The Transmembrane Protein Center (TMPC) was funded from July 2010 - June 2015 through the Protein Structure Initiative (PSI) with the funding from the National Institute of General Medical Sciences (NIGMS), one of the National Institutes for Health (NIH). The goal of the TMPC was to apply technologies developed under the aegis of the PSI:Biology Network to problems of interest to the community of biologists and biochemists who investigate the role of membrane proteins in human health and disease.
The collective experience of our research team suggests that application of many techniques and efficient screening through many types of expression, stabilization and purification protocols will be needed to expand the chances for success with the broad range of membrane proteins expected from participation in the PSI:Biology Network.
Our second goal was to establish an efficient membrane protein production pipeline to advance understanding of the structure and function of membrane proteins. An overview of our approach is provided at the right. We included capability to create protein variants, to refine screening based on functional and biophysical characterizations, and to sort between multiple expression pathways to find the best way produce a membrane protein of interest. Emphasis on small-scale purification screening and integration of automation into our efforts contributes to our efforts. Options for crystallization screening, access to synchrotrons, and improvements in software used to solve structures also provides resources and skills necessary to achieve PSI:Biology goals.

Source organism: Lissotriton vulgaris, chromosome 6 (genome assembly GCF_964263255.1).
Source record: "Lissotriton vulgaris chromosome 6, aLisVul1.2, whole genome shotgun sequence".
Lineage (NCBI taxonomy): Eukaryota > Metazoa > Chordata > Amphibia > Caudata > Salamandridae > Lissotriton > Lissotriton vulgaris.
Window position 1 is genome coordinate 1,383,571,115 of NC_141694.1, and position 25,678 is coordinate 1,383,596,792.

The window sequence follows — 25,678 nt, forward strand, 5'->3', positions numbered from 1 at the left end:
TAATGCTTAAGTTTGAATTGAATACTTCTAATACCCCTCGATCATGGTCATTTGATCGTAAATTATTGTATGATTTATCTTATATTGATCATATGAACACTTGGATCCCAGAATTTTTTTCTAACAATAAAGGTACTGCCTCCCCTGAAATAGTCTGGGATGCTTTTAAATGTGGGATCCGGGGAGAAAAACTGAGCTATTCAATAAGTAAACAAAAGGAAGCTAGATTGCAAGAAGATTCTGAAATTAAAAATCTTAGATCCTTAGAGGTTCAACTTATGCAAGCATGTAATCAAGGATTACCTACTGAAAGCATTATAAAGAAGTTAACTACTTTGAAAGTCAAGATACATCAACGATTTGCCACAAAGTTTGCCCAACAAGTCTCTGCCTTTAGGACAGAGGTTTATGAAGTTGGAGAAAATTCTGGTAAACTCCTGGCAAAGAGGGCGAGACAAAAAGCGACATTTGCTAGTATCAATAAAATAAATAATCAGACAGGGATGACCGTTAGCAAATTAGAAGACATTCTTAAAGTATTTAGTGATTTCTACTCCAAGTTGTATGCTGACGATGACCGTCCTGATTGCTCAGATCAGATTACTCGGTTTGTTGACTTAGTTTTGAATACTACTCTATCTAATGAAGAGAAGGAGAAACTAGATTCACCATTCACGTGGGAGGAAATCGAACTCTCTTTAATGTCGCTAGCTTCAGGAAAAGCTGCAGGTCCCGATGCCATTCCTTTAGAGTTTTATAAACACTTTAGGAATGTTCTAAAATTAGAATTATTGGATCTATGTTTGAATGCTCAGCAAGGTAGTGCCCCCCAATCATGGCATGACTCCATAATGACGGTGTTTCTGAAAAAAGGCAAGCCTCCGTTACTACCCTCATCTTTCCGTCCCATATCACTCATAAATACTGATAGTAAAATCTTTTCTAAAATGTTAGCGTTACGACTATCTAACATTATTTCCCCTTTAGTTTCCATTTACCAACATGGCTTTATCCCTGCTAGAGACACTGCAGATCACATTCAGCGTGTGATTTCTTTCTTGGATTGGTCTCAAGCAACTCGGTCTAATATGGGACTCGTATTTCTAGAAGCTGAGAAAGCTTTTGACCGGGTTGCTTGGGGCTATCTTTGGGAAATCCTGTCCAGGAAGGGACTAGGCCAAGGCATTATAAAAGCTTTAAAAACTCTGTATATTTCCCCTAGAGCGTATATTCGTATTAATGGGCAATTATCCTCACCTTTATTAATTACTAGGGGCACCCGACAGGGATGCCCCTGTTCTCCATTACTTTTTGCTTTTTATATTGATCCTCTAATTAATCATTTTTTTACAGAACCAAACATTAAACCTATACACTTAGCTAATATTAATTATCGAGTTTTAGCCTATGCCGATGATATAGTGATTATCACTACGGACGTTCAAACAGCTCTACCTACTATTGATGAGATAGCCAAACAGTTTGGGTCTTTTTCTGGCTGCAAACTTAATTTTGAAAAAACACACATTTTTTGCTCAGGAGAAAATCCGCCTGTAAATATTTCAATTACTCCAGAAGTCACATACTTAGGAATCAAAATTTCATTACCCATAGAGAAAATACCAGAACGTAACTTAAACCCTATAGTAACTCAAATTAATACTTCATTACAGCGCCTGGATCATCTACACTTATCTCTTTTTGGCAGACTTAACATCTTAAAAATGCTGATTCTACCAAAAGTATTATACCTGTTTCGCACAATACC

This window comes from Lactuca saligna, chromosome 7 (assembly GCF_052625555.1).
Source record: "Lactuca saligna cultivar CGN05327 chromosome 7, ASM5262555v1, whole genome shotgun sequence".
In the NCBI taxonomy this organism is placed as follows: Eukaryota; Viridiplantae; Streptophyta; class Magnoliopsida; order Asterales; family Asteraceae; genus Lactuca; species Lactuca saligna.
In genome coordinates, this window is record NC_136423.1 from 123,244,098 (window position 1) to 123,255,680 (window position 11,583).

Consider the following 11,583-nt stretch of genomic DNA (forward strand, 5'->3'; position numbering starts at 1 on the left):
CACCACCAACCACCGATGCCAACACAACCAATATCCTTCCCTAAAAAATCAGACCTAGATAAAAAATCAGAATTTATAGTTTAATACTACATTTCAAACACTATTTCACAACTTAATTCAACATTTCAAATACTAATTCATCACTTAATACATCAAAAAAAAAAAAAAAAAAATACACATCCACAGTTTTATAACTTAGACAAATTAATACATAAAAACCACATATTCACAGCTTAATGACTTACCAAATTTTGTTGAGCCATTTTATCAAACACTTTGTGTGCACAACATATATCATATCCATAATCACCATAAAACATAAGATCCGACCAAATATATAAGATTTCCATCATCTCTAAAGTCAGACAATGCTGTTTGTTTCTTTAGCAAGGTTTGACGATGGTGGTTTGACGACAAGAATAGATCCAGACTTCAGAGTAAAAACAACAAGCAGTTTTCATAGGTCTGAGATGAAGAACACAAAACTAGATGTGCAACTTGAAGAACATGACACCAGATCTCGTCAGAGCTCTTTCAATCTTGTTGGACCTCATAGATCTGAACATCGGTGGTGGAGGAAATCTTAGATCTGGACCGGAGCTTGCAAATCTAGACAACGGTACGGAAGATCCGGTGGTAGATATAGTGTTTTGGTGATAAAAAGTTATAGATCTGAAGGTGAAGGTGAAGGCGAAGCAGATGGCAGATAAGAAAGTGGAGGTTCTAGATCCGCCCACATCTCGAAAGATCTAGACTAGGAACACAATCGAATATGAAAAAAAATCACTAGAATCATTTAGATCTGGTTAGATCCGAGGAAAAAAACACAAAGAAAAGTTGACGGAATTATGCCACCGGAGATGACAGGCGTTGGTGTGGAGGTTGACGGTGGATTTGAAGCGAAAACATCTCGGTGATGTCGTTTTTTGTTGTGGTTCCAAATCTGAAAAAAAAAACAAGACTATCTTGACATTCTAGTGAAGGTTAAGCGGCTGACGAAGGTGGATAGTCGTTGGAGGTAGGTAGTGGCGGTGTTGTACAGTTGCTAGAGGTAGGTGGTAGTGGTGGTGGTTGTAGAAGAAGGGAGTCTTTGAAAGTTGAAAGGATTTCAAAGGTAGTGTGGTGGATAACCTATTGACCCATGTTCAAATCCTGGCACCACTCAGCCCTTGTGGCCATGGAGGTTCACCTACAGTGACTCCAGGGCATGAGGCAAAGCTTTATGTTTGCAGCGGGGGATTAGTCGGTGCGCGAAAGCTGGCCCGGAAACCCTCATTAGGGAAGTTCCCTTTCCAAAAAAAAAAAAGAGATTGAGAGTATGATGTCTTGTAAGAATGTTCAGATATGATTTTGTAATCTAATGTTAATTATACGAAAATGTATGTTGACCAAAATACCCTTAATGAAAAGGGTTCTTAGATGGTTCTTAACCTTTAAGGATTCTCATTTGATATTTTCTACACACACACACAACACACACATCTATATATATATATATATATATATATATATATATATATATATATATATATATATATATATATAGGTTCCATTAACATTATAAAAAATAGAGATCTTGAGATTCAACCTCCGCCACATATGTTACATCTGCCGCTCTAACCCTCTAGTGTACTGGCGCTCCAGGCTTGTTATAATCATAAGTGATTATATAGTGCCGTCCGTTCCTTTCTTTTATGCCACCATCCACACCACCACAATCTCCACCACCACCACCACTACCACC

TMPC evaluated new target nominations and actively sought collaborators who could contribute biological assays as an integral part of screening process. Toward this end, TMPC provided cell-free translation plasmids and cloning protocols to research groups currently outside of the PSI:Biology Network. Our initial stages of collaboration involved production of sequence-verified expression plasmids, small-scale expression testing in wheat germ cell-free translation, and return of samples to the collaborator for functional studies. Best performing candidates from these initial screening studies were be adopted for additional scale-up studies depending on resources available.